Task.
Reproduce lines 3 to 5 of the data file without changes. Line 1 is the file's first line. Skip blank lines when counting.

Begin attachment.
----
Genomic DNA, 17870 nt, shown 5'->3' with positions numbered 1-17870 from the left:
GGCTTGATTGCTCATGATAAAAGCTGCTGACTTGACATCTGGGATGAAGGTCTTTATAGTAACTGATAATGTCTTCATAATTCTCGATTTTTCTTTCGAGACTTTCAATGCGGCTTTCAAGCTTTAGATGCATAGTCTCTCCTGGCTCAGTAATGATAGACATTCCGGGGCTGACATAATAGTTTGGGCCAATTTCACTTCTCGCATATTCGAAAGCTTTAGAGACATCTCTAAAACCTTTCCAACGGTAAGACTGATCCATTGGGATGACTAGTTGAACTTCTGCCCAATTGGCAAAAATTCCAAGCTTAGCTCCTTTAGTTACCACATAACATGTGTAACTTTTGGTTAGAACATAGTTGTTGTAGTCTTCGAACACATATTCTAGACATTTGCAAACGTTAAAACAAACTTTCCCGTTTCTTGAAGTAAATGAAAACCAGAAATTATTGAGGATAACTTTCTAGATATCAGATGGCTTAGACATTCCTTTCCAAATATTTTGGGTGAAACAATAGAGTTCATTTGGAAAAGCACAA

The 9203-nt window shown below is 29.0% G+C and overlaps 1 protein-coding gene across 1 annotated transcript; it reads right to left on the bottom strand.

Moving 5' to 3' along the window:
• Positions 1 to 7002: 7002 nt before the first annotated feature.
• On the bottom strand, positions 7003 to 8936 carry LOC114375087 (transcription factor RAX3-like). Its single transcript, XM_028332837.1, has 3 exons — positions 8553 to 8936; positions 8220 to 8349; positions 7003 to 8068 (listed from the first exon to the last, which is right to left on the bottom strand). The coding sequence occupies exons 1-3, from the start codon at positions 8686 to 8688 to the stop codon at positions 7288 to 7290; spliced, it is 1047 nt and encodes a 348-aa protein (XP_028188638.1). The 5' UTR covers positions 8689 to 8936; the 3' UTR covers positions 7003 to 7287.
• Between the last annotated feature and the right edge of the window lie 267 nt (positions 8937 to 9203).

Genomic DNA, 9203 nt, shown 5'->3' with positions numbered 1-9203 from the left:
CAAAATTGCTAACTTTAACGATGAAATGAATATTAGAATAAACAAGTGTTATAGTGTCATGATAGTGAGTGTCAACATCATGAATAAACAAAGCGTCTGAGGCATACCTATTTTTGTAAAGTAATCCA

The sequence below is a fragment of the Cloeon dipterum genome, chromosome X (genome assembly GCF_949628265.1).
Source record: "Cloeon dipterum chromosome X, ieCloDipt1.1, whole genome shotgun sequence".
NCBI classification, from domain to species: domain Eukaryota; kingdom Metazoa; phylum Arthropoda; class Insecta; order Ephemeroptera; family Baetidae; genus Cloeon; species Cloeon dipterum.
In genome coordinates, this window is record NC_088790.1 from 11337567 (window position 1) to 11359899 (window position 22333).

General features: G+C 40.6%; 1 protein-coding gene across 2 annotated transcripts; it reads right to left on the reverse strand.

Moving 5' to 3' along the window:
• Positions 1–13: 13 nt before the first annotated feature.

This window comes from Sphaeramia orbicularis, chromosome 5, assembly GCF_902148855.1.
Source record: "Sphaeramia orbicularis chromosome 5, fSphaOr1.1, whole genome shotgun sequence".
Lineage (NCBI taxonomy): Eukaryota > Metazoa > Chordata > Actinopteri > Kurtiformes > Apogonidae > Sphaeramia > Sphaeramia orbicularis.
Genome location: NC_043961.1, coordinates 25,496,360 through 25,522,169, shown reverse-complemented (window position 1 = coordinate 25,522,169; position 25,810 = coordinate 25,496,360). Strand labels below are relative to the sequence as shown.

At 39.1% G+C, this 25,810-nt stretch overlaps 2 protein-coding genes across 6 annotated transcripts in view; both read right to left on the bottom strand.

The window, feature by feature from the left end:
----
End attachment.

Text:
The 9203-nt window shown below is 29.0% G+C and overlaps 1 protein-coding gene across 1 annotated transcript; it reads right to left on the bottom strand.

Moving 5' to 3' along the window:
• Positions 1 to 7002: 7002 nt before the first annotated feature.